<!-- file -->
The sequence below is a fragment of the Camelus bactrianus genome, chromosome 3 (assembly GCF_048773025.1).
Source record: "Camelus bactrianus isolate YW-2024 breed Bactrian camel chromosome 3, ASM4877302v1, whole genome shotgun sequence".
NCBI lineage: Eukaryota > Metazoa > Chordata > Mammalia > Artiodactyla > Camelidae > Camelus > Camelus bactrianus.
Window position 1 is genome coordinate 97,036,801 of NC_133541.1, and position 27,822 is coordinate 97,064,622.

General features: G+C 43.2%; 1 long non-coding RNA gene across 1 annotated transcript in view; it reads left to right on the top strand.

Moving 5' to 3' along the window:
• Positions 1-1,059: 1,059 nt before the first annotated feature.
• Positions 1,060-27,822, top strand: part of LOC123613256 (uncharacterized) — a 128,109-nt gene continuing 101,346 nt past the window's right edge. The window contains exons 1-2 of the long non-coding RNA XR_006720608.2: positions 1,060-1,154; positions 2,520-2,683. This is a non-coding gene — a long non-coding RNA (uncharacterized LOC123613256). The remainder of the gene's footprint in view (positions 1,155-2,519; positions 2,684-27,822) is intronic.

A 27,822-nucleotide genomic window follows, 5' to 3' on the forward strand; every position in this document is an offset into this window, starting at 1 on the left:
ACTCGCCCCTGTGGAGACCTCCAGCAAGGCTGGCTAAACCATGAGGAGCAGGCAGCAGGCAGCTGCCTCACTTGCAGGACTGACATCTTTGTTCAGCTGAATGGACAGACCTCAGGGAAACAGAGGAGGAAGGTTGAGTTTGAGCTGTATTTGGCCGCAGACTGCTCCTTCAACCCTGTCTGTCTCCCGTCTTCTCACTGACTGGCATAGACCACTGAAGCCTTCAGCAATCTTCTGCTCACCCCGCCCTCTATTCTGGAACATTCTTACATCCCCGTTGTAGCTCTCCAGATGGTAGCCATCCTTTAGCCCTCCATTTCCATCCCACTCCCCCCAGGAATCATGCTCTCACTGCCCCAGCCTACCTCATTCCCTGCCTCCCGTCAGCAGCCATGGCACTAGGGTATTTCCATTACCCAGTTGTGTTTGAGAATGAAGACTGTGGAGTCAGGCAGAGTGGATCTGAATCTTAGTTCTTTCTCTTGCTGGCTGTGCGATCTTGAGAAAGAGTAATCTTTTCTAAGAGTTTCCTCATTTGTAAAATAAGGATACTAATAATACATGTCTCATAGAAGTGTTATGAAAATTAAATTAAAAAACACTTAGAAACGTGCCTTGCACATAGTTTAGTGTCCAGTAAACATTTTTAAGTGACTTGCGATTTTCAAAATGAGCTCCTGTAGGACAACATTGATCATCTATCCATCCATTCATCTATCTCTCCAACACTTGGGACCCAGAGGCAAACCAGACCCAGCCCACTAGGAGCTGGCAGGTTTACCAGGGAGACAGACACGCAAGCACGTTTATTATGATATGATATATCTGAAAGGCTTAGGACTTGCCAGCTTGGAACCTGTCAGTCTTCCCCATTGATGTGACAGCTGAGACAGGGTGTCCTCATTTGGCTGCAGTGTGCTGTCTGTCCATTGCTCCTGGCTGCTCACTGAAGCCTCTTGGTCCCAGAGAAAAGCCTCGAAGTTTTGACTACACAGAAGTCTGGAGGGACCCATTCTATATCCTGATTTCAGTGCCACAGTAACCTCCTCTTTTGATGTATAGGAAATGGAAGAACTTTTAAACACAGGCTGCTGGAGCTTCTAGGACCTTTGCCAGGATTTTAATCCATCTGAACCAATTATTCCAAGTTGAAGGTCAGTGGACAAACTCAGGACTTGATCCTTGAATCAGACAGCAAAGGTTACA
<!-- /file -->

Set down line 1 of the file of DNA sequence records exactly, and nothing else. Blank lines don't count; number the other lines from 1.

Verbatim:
The sequence below is a fragment of the Camelus bactrianus genome, chromosome 3 (assembly GCF_048773025.1).